Loch Ness Monster

The first tale of a monster living in the water originates in AD 565 and features Saint Columba, who rescued a swimmer from the beast’s advances. Experts now generally feel that Saint Columba actually encountered a known, normal, marine animal that had ended up outside its natural environment. Although the loch continued to be the focus of strange sightings, it was not until the 20th century that the phenomenon really flourished.

The world learned of something unusual in Scotland's Loch Ness in the spring of 1933, after the Inverness Courier reported the experience a couple had undergone while traveling along the lake's northwest edge two weeks earlier. On April 14, the sight of an "enormous animal rolling and plunging" in the water caught their attention. Stopping their car, they watched the st range sight over the next few minutes. The newspaper account called the object a "monster," and the episode was covered in other Scottish papers.

In the July a family from London were driving along when they almost crashed into a massive dark, long-necked animal that strolled across their path and then disappeared into the water. Similarly, early the next year a young veterinary student was riding his motorcycle along the road when he almost struck a creature. He said what he saw had a large bulky body, with flippers, a long neck and a small head. Over the years, many people have tried to capture the creature on film. One Nessie witness managed to take a rather inconclusive photograph of something appearing from the water in 1933.

The first photo of the Loch Ness Monster, which
sparked the current ‘Nessiemania’. 

In 1934 a London doctor released a most mysterious photograph of the monster to the public. It showed a strange head and neck appearing from the water; 60 years later it was revealed to be a fake.

In 1936, Glasgow filmmaker Malcolm Irvine filmed a dark blob, approximately 30 feet in length, moving slowly across Loch Ness and offered what he believed to be proof that the most famous monster in the world actually existed in the Scottish lake where it had been sighted since the fifteenth century. With that brief filmstrip, Nessie mania had been brought into the twentieth century and has never subsided, seemingly growing stronger each year. And in spite of Irvine’s intentions, his cinematic record of the Loch Ness Monster did not put an end to the controversy over the creature’s existence.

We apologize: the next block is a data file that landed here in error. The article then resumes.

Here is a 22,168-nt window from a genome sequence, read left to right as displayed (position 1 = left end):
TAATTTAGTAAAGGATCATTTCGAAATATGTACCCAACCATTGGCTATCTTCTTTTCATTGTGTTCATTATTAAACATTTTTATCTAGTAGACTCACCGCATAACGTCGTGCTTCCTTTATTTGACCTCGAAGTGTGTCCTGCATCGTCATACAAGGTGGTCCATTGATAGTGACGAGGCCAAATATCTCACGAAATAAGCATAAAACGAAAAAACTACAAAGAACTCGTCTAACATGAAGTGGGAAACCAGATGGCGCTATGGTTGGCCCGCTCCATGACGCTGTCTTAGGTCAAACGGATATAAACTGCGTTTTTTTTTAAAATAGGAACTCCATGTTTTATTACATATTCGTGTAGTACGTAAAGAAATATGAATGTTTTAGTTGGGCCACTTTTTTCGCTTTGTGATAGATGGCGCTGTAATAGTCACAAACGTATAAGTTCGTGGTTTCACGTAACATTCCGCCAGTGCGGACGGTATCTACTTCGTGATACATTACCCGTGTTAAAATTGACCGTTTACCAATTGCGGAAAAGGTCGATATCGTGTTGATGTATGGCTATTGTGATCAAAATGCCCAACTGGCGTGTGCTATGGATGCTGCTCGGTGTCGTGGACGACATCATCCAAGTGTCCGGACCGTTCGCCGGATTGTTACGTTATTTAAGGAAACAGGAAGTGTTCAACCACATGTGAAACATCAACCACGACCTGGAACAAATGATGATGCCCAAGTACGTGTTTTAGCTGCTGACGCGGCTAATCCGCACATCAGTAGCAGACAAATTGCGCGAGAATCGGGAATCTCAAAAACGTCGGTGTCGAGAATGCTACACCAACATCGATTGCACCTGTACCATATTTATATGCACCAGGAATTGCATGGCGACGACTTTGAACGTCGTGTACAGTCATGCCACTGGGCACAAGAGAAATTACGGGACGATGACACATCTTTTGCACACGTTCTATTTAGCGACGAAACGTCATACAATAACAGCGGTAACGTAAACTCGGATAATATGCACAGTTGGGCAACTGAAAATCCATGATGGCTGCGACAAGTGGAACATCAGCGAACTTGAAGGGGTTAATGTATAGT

In April 1960 an aeronautical engineer used a 16mm movie camera to film something moving through the loch’s waves.

Although it has never been established exactly what is captured on the film, experts at the Royal Air Force’s photographic department have verified that the footage is not a fake and has not been tampered with. Dinsdale himself devoted the rest of his life to finding Nessie. Recent years have also provided new sightings.

In June 1993, a couple were on the bank of the loch when they saw a huge, strange creature lolling about in the water. They said it must have been about 40-feetlong, with a giraffe-like neck and very light brown flesh. Later that same evening, a father and son were on their way home when they spotted something odd in the water. They later told reporters they saw an animal with a neck like a giraffe swimming swiftly away from the shore. Because of the evidence accrued during these two episodes, bookmakers William Hill slashed the odds of there really being a Loch Ness Monster from 500-1 to 100-1. Despite over 3,000 similar sightings by private individuals, Nessie has always been coy about exposing herself to dedicated, scientific research teams. The Academy of Applied Science from Boston, Massachusetts operated the first extensive expedition in the early 1970s.